Vegetables, Dairy, and Eggs, Oh My
I am not vegan. Vegans are vegetarians who do not consume any animal product, including dairy and eggs, and for some that even includes honey. I opted to re-introduce dairy and eggs after my short stint as a vegan so that I could expand my food options. So, yes, I do eat cheese, yogurt, and can handle milk in recipes, although I choose to use almond milk creamer in my morning chai, mostly for taste preferences.
More Vegetables, Please. Hold the Carbs
As a diabetic, I eat low carb foods, but I don’t follow one of the ultra-low-carb diets followed by some who do LCHF or similar diets. I do try to stay away from traditional bread, potatoes, rice, and noodles.
I limit my intake of oats and all grains, including quinoa. Although quinoa is often billed as a diabetic-friendly grain, it’s actually a seed, and will still raise my blood sugar levels. Some diabetics can eat quinoa without a problem, so this is an individual thing.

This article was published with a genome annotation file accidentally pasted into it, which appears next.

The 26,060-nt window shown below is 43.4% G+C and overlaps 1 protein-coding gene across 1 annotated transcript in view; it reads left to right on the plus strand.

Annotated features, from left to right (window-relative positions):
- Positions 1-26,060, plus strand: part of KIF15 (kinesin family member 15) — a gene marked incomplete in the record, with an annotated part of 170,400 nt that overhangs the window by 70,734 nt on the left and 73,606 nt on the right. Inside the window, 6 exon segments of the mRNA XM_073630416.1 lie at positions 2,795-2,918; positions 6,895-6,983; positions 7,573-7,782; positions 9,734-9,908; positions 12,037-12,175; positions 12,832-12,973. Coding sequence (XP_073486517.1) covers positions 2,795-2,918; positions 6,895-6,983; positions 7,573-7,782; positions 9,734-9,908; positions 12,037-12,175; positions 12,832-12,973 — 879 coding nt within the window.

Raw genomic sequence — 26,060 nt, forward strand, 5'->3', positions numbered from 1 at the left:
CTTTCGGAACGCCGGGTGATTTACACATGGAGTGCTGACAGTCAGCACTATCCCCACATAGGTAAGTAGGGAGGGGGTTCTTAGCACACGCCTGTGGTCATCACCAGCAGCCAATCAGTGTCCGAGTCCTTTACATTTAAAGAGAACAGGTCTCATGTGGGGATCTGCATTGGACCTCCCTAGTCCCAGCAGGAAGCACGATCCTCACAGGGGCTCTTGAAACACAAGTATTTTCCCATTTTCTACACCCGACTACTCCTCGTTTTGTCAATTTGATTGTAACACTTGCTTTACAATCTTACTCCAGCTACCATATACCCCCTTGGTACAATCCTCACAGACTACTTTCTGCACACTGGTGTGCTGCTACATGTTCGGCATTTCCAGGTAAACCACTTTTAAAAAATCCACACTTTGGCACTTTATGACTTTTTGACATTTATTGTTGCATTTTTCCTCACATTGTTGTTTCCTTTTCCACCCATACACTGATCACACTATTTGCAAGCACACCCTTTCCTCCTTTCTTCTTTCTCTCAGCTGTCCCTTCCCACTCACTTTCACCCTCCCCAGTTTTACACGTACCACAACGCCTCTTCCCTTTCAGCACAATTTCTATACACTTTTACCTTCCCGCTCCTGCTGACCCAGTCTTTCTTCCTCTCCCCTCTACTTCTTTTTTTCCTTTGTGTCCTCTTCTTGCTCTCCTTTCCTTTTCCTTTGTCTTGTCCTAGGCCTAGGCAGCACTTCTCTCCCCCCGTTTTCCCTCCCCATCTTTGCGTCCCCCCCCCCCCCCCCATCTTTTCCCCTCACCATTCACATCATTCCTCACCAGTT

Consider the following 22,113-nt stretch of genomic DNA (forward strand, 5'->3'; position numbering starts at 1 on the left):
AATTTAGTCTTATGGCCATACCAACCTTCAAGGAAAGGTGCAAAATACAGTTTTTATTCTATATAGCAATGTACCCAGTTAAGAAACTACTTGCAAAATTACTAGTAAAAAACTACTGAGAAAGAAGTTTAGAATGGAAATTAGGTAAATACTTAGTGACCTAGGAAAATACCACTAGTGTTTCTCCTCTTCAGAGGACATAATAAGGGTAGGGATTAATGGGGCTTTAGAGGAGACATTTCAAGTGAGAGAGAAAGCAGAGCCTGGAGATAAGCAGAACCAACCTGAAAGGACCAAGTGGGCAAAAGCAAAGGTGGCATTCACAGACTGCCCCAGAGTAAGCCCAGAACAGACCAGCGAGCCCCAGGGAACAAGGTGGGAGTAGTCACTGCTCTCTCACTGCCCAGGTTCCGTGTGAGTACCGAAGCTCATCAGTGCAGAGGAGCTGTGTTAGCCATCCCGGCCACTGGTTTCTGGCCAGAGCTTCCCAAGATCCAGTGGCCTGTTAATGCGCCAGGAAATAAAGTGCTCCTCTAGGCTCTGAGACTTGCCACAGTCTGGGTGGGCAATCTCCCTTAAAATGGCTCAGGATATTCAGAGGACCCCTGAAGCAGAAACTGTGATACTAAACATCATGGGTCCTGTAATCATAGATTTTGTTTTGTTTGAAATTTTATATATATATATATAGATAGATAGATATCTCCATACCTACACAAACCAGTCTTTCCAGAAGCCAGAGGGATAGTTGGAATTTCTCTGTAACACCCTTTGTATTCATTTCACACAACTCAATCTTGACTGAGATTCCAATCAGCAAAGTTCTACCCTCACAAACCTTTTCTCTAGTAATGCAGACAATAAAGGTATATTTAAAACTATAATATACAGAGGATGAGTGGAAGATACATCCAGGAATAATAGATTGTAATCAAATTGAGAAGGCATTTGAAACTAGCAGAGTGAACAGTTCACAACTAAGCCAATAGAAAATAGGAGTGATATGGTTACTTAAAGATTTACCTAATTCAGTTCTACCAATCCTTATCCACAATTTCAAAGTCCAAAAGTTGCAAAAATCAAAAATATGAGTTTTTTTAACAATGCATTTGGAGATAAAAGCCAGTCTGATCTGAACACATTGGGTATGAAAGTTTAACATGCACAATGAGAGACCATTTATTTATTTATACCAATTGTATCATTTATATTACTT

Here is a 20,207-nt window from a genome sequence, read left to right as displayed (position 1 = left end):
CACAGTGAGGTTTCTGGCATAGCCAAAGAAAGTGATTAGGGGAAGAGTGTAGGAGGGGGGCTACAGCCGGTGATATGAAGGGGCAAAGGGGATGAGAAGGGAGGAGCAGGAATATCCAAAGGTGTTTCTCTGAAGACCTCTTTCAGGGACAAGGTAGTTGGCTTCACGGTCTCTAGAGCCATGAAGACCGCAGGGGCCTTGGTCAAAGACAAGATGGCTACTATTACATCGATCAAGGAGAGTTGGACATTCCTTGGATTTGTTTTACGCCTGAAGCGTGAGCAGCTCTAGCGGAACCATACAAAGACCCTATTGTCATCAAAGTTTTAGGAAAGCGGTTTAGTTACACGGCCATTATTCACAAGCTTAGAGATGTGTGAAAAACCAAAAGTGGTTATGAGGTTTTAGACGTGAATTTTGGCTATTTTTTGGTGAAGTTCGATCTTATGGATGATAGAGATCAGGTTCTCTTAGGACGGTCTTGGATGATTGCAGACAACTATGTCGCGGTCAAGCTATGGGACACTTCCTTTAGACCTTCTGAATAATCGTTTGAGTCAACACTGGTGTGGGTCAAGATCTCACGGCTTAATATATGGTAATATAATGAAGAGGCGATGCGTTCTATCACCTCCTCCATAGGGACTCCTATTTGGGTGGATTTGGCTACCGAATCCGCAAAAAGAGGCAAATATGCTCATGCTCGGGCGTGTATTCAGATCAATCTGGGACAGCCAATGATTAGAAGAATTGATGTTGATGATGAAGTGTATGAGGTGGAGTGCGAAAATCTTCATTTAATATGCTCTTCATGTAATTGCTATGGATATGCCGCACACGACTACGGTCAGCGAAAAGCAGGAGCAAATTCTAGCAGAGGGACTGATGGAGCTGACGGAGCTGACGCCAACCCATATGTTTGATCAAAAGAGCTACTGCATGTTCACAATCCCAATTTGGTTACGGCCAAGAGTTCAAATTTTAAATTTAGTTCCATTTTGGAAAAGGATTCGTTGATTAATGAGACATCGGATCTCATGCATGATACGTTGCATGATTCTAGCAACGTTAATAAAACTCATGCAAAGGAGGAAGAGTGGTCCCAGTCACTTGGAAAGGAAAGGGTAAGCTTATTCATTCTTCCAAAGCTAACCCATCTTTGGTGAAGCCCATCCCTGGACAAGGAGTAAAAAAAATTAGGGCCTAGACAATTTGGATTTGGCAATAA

As a diabetic, I also limit my intake of fruits and never drink fruit juice, unless I’m blood sugar crashing. Whole fruit is better than juice because it still has all the fiber, which slows down the absorption of the sugar by the body and therefore doesn’t result in as high a blood sugar spike.
I also limit how much I eat of the higher starch vegetables, such as peas and corn. Carrots are considered starchy, as well, and so most diabetics try not to consume many of them. However, for me, strangely enough, carrots do not spike my sugars and can even help level them out if I include carrots in a meal that might be higher carb than normal.
Personal Preferences Limit My Options Further
For me, spicy hot foods are also mostly off the menu, but this is strictly a personal preference. Vegetarian recipes often call for spicy ingredients, but I intensely dislike foods that make my mouth burn and my nose water.
That’s been a frustrating aspect of my particular constellation of food issues. For some reason, too many vegetarian recipes and cookbooks are written by people who seem to think that the actual flavor of the vegetables needs to be obliterated by spiciness. But everyone perceives levels of spiciness differently, too.
How can a new diabetic vegetarian figure out what to eat?